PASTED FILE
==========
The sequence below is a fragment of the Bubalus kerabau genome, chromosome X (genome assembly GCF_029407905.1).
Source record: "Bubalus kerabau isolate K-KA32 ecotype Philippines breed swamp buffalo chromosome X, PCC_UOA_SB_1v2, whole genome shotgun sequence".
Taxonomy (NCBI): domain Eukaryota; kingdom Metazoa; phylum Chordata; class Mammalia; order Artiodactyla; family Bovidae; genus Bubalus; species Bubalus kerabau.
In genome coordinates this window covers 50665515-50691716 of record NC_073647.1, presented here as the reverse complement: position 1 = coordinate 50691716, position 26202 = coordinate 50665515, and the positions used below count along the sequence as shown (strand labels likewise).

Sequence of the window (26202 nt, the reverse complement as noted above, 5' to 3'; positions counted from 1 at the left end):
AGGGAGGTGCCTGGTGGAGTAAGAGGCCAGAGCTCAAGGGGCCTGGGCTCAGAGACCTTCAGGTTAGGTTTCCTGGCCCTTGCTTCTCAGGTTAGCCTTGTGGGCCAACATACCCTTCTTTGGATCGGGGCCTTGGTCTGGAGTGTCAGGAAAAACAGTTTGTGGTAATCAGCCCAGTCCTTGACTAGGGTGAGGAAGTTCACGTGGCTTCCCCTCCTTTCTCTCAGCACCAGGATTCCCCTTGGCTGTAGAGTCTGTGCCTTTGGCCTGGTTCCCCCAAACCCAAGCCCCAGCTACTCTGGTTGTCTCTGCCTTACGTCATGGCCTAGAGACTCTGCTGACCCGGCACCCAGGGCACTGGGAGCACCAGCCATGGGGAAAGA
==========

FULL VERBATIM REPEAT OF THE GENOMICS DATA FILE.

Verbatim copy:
The sequence below is a fragment of the Bubalus kerabau genome, chromosome X (genome assembly GCF_029407905.1).
Source record: "Bubalus kerabau isolate K-KA32 ecotype Philippines breed swamp buffalo chromosome X, PCC_UOA_SB_1v2, whole genome shotgun sequence".
Taxonomy (NCBI): domain Eukaryota; kingdom Metazoa; phylum Chordata; class Mammalia; order Artiodactyla; family Bovidae; genus Bubalus; species Bubalus kerabau.
In genome coordinates this window covers 50665515-50691716 of record NC_073647.1, presented here as the reverse complement: position 1 = coordinate 50691716, position 26202 = coordinate 50665515, and the positions used below count along the sequence as shown (strand labels likewise).

Sequence of the window (26202 nt, the reverse complement as noted above, 5' to 3'; positions counted from 1 at the left end):
AGGGAGGTGCCTGGTGGAGTAAGAGGCCAGAGCTCAAGGGGCCTGGGCTCAGAGACCTTCAGGTTAGGTTTCCTGGCCCTTGCTTCTCAGGTTAGCCTTGTGGGCCAACATACCCTTCTTTGGATCGGGGCCTTGGTCTGGAGTGTCAGGAAAAACAGTTTGTGGTAATCAGCCCAGTCCTTGACTAGGGTGAGGAAGTTCACGTGGCTTCCCCTCCTTTCTCTCAGCACCAGGATTCCCCTTGGCTGTAGAGTCTGTGCCTTTGGCCTGGTTCCCCCAAACCCAAGCCCCAGCTACTCTGGTTGTCTCTGCCTTACGTCATGGCCTAGAGACTCTGCTGACCCGGCACCCAGGGCACTGGGAGCACCAGCCATGGGGAAAGA